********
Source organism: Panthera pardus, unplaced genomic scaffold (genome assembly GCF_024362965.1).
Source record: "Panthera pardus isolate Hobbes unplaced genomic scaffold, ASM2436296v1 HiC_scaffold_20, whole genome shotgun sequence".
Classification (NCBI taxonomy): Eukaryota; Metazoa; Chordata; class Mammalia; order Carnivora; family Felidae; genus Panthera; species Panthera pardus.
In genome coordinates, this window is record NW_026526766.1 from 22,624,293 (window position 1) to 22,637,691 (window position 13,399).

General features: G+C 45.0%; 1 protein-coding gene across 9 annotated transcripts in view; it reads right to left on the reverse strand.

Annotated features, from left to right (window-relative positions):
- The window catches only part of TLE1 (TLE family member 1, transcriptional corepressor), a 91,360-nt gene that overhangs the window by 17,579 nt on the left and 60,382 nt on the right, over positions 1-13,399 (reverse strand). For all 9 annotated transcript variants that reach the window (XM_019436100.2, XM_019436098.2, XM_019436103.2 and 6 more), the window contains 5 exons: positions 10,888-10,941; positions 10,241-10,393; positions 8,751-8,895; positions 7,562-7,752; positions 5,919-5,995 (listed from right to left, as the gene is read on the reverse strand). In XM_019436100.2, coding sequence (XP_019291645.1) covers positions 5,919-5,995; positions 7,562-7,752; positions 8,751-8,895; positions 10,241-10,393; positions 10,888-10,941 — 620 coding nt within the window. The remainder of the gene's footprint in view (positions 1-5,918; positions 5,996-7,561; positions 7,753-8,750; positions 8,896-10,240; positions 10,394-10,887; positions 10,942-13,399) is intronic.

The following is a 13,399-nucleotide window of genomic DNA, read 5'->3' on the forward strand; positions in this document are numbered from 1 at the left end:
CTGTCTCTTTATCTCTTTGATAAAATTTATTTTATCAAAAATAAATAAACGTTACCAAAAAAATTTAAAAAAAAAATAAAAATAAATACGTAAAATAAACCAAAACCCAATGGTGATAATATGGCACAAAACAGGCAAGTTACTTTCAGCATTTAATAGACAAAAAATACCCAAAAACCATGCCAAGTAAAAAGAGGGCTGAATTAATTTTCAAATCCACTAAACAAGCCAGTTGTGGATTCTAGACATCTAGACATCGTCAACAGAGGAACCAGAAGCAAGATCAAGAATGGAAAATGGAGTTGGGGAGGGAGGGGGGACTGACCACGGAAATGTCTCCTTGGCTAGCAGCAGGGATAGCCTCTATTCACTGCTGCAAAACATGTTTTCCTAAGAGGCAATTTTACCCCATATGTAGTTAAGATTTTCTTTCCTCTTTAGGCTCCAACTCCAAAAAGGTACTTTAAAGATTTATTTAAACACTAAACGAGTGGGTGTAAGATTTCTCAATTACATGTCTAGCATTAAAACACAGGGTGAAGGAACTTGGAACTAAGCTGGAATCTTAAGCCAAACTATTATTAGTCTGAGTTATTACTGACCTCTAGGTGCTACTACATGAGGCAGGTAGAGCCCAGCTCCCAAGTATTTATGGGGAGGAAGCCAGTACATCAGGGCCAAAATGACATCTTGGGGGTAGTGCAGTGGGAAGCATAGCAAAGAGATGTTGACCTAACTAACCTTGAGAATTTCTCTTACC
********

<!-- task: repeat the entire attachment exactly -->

Source organism: Panthera pardus, unplaced genomic scaffold (genome assembly GCF_024362965.1).
Source record: "Panthera pardus isolate Hobbes unplaced genomic scaffold, ASM2436296v1 HiC_scaffold_20, whole genome shotgun sequence".
Classification (NCBI taxonomy): Eukaryota; Metazoa; Chordata; class Mammalia; order Carnivora; family Felidae; genus Panthera; species Panthera pardus.
In genome coordinates, this window is record NW_026526766.1 from 22,624,293 (window position 1) to 22,637,691 (window position 13,399).

General features: G+C 45.0%; 1 protein-coding gene across 9 annotated transcripts in view; it reads right to left on the reverse strand.

Annotated features, from left to right (window-relative positions):
- The window catches only part of TLE1 (TLE family member 1, transcriptional corepressor), a 91,360-nt gene that overhangs the window by 17,579 nt on the left and 60,382 nt on the right, over positions 1-13,399 (reverse strand). For all 9 annotated transcript variants that reach the window (XM_019436100.2, XM_019436098.2, XM_019436103.2 and 6 more), the window contains 5 exons: positions 10,888-10,941; positions 10,241-10,393; positions 8,751-8,895; positions 7,562-7,752; positions 5,919-5,995 (listed from right to left, as the gene is read on the reverse strand). In XM_019436100.2, coding sequence (XP_019291645.1) covers positions 5,919-5,995; positions 7,562-7,752; positions 8,751-8,895; positions 10,241-10,393; positions 10,888-10,941 — 620 coding nt within the window. The remainder of the gene's footprint in view (positions 1-5,918; positions 5,996-7,561; positions 7,753-8,750; positions 8,896-10,240; positions 10,394-10,887; positions 10,942-13,399) is intronic.

The following is a 13,399-nucleotide window of genomic DNA, read 5'->3' on the forward strand; positions in this document are numbered from 1 at the left end:
CTGTCTCTTTATCTCTTTGATAAAATTTATTTTATCAAAAATAAATAAACGTTACCAAAAAAATTTAAAAAAAAAATAAAAATAAATACGTAAAATAAACCAAAACCCAATGGTGATAATATGGCACAAAACAGGCAAGTTACTTTCAGCATTTAATAGACAAAAAATACCCAAAAACCATGCCAAGTAAAAAGAGGGCTGAATTAATTTTCAAATCCACTAAACAAGCCAGTTGTGGATTCTAGACATCTAGACATCGTCAACAGAGGAACCAGAAGCAAGATCAAGAATGGAAAATGGAGTTGGGGAGGGAGGGGGGACTGACCACGGAAATGTCTCCTTGGCTAGCAGCAGGGATAGCCTCTATTCACTGCTGCAAAACATGTTTTCCTAAGAGGCAATTTTACCCCATATGTAGTTAAGATTTTCTTTCCTCTTTAGGCTCCAACTCCAAAAAGGTACTTTAAAGATTTATTTAAACACTAAACGAGTGGGTGTAAGATTTCTCAATTACATGTCTAGCATTAAAACACAGGGTGAAGGAACTTGGAACTAAGCTGGAATCTTAAGCCAAACTATTATTAGTCTGAGTTATTACTGACCTCTAGGTGCTACTACATGAGGCAGGTAGAGCCCAGCTCCCAAGTATTTATGGGGAGGAAGCCAGTACATCAGGGCCAAAATGACATCTTGGGGGTAGTGCAGTGGGAAGCATAGCAAAGAGATGTTGACCTAACTAACCTTGAGAATTTCTCTTACC